It appears the Saudis are more impressed with the meeting than Putin.

One Lebanese politician close to Saudi Arabia said the meeting between Bandar and Putin lasted four hours. “The Saudis were elated about the outcome of the meeting,” said the source, without elaborating.

[snip]

Putin’s initial response to Bandar’s offer was inconclusive, diplomats say. One Western diplomat in the Middle East said the Russian leader was unlikely to trade Moscow’s recent high profile in the region for an arms deal, however substantial.

He said Russian officials also appeared skeptical that Saudi Arabia had a clear plan for stability in Syria if Assad fell.

But it at least appears to suggest that Putin would respond to discussions that acknowledged Russia’s interests, for a change. Even if Bandar can’t yet present a plan that seems plausible.

Does Putin really have to be the grown-up in the room who points out that Syria without Assad will not be stable anytime soon?

No matter what happens with Snowden, very few have acknowledged that, in addition to details of spying on Americans, he has also mapped out the backbone of our increasingly fragile hegemony over the world.  We have responded only by ratcheting up pressure, rather than attempting persuasion.

It will be interesting to see, first, whether this Saudi initiative has any better effect. And if it does, whether we’ve been included in implementing it.

Update: Washington Institute’s Simon Henderson says we weren’t part of this scheme.

The Saudi diplomatic push shows Riyadh’s determination to force the Assad regime’s collapse, which the kingdom hopes will be a strategic defeat for Iran, its regional rival in both diplomatic and religious terms. It also reflects Riyadh’s belief, shared by its Gulf Arab allies, that U.S. diplomacy on Syria lacks the necessary imagination, commitment, and energy to succeed.

[snip]

Meanwhile, the United States is apparently standing on the sidelines — despite being Riyadh’s close diplomatic partner for decades, principally in the hitherto successful policy of blocking Russia’s influence in the Middle East. In 2008, Moscow agreed to sell tanks, attack helicopters, and other equipment to the kingdom, but the deal never went through. Instead, in 2010, Washington and Riyadh negotiated a huge $60 billion defense deal (including attack helicopters), the details of which are still being finalized. The events of the past week suggest that the U.S.-Saudi partnership — which covers regional diplomacy, the Middle East peace process, the global economy, and weapons sales — is, at best, being tested. It would be optimistic to believe that the Moscow meeting will significantly reduce Russian support for the Assad regime. But meanwhile Putin will have pried open a gap between Riyadh and Washington. The results of the latest U.S.-Russian spat will be watched closely, particularly in Saudi Arabia.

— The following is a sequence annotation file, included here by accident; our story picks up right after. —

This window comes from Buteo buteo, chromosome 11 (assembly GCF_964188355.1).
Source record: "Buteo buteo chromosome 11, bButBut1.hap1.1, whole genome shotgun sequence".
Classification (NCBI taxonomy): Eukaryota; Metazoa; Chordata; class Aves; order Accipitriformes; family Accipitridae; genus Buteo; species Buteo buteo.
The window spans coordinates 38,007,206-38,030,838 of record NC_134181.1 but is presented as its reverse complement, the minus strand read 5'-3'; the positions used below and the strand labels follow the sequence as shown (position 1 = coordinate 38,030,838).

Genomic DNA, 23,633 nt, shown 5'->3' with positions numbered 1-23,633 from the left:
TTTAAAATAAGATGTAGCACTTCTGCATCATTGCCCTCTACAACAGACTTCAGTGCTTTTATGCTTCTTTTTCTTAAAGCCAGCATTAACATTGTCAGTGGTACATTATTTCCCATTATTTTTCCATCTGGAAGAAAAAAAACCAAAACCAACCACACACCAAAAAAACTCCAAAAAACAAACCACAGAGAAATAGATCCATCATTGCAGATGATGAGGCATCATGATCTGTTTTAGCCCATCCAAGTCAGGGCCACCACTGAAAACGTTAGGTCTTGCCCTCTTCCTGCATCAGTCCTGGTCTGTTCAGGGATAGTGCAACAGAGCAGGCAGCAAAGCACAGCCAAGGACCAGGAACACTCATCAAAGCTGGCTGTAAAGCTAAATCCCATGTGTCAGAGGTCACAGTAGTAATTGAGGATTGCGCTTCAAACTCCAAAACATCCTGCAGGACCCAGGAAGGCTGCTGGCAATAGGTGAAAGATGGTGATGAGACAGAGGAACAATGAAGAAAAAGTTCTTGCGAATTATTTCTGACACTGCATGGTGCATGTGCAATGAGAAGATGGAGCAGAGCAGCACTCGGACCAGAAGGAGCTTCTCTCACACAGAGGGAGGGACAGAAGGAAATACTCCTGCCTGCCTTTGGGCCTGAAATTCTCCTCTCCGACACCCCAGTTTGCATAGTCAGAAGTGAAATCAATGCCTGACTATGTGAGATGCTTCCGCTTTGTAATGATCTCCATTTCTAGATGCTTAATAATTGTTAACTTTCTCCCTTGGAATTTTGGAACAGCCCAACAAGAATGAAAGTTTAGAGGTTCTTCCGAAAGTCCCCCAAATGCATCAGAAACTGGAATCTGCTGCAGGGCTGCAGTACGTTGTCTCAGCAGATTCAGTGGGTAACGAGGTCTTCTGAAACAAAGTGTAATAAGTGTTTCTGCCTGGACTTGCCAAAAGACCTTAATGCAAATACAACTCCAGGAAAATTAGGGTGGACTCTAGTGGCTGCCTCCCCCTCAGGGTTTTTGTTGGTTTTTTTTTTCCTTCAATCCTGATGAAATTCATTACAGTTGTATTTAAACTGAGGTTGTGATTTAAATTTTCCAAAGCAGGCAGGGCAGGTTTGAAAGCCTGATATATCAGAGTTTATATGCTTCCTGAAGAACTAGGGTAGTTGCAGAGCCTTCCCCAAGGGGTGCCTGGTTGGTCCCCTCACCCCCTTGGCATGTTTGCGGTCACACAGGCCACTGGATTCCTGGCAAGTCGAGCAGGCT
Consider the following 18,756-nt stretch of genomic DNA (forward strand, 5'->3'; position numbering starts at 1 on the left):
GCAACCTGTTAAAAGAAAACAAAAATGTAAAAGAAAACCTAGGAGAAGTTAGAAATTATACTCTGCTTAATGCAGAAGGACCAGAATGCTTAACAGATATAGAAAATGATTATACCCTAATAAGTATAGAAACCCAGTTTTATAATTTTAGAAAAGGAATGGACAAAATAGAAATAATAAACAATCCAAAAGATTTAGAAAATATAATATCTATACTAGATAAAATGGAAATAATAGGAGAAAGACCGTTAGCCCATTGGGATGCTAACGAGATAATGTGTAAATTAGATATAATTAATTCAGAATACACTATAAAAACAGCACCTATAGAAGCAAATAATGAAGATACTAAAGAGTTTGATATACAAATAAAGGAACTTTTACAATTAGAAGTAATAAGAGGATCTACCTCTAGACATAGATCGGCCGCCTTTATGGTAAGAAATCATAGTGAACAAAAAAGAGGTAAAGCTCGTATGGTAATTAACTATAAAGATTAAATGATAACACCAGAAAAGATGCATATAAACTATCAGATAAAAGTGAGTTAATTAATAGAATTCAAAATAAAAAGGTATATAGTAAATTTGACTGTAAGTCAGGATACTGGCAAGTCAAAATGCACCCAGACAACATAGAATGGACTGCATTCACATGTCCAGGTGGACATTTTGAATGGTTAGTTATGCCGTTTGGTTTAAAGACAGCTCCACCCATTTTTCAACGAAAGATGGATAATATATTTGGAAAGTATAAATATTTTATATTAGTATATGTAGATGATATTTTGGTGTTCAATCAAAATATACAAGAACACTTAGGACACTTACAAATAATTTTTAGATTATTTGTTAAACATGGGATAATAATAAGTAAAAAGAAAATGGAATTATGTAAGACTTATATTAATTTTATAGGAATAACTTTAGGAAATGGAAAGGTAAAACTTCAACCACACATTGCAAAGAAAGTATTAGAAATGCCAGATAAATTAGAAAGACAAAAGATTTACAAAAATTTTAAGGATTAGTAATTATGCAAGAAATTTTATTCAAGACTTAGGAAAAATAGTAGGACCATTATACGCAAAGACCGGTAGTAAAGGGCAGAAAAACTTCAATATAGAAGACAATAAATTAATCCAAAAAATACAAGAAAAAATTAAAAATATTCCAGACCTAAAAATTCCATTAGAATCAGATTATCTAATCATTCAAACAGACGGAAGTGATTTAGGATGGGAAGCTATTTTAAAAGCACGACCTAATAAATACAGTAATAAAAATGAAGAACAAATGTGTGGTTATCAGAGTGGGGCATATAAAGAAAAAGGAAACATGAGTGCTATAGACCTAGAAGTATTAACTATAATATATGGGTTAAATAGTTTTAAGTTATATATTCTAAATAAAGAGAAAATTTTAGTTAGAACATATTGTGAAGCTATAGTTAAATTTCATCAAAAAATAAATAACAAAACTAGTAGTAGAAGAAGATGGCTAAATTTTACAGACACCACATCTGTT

Dick Cheney’s Biggest Strategic Failure

Screen shot 2013-03-19 at 12.15.49 PMDick Cheney’s biggest failures are surely moral. The hundreds of thousands of Iraqis killed, senselessly. The thousands of Americans killed, senselessly. The hundreds of thousands, perhaps over a million, on both sides, maimed and poisoned and scarred both physically and mentally.

Senselessly.

See Juan Cole and Tomas Young (who will shortly die from wounds suffered in the Iraq War) for an accounting of that cost.

But there has been far too little accounting of the cost of Dick Cheney’s strategic choices.

Dick Cheney spent the first several months of the Bush Administration assessing where the US would get its energy in future years and how that would sustain our hegemonic role in the world. In his autobiographical novel, published in 2011, he had this to say about his Energy Task Force.

The report is one I am very proud of. I commend it to anyone looking to understand America’s energy challenges still today.

[snip]

The environmental groups that criticized the report are all too often, in my experience, opposed to any increase in the production of conventional sources of energy. They don’t want to drill anyplace. They don’t want to mine coal anyplace. They seem to believe we can depend on alternative sources of energy, such as solar or wind. It’s my view — and it’s the view reflected in the report — that while we should develop alternative sources, in the final analysis, we can’t effectively address our energy problems in the near term nor can we remain competitive in the global economy unless we also produce more energy from conventional, domestic sources.